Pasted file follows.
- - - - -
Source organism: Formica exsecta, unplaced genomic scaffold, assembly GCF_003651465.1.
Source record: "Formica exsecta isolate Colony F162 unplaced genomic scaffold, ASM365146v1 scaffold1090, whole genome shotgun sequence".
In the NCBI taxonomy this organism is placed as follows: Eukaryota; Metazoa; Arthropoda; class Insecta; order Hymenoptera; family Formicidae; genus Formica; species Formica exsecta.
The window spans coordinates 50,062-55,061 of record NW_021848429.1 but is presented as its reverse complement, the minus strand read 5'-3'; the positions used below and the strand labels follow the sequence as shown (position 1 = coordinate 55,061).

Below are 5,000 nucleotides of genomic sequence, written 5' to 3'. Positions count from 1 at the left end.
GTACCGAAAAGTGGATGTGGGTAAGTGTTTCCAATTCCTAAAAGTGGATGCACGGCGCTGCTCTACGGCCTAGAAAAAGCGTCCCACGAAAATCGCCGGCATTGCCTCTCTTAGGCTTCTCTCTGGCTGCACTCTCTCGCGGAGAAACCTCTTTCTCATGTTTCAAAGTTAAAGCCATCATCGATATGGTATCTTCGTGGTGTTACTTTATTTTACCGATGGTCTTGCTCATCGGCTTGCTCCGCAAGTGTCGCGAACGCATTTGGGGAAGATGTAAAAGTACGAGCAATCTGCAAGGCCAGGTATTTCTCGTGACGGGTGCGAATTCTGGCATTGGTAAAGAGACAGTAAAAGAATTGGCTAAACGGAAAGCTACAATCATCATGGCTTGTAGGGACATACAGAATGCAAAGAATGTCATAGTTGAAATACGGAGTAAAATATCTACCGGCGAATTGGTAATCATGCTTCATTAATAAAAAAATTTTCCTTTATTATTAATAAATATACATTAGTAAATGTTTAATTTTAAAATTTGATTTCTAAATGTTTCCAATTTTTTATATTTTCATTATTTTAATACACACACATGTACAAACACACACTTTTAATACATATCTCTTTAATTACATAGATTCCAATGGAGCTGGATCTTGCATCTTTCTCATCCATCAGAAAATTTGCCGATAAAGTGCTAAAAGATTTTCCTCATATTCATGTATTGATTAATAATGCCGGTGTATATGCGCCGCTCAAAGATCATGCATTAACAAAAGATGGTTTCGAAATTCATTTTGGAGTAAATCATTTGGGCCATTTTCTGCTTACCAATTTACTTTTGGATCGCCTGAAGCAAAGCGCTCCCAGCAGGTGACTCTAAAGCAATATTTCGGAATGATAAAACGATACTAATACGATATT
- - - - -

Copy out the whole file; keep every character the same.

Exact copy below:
Source organism: Formica exsecta, unplaced genomic scaffold, assembly GCF_003651465.1.
Source record: "Formica exsecta isolate Colony F162 unplaced genomic scaffold, ASM365146v1 scaffold1090, whole genome shotgun sequence".
In the NCBI taxonomy this organism is placed as follows: Eukaryota; Metazoa; Arthropoda; class Insecta; order Hymenoptera; family Formicidae; genus Formica; species Formica exsecta.
The window spans coordinates 50,062-55,061 of record NW_021848429.1 but is presented as its reverse complement, the minus strand read 5'-3'; the positions used below and the strand labels follow the sequence as shown (position 1 = coordinate 55,061).

Below are 5,000 nucleotides of genomic sequence, written 5' to 3'. Positions count from 1 at the left end.
GTACCGAAAAGTGGATGTGGGTAAGTGTTTCCAATTCCTAAAAGTGGATGCACGGCGCTGCTCTACGGCCTAGAAAAAGCGTCCCACGAAAATCGCCGGCATTGCCTCTCTTAGGCTTCTCTCTGGCTGCACTCTCTCGCGGAGAAACCTCTTTCTCATGTTTCAAAGTTAAAGCCATCATCGATATGGTATCTTCGTGGTGTTACTTTATTTTACCGATGGTCTTGCTCATCGGCTTGCTCCGCAAGTGTCGCGAACGCATTTGGGGAAGATGTAAAAGTACGAGCAATCTGCAAGGCCAGGTATTTCTCGTGACGGGTGCGAATTCTGGCATTGGTAAAGAGACAGTAAAAGAATTGGCTAAACGGAAAGCTACAATCATCATGGCTTGTAGGGACATACAGAATGCAAAGAATGTCATAGTTGAAATACGGAGTAAAATATCTACCGGCGAATTGGTAATCATGCTTCATTAATAAAAAAATTTTCCTTTATTATTAATAAATATACATTAGTAAATGTTTAATTTTAAAATTTGATTTCTAAATGTTTCCAATTTTTTATATTTTCATTATTTTAATACACACACATGTACAAACACACACTTTTAATACATATCTCTTTAATTACATAGATTCCAATGGAGCTGGATCTTGCATCTTTCTCATCCATCAGAAAATTTGCCGATAAAGTGCTAAAAGATTTTCCTCATATTCATGTATTGATTAATAATGCCGGTGTATATGCGCCGCTCAAAGATCATGCATTAACAAAAGATGGTTTCGAAATTCATTTTGGAGTAAATCATTTGGGCCATTTTCTGCTTACCAATTTACTTTTGGATCGCCTGAAGCAAAGCGCTCCCAGCAGGTGACTCTAAAGCAATATTTCGGAATGATAAAACGATACTAATACGATATT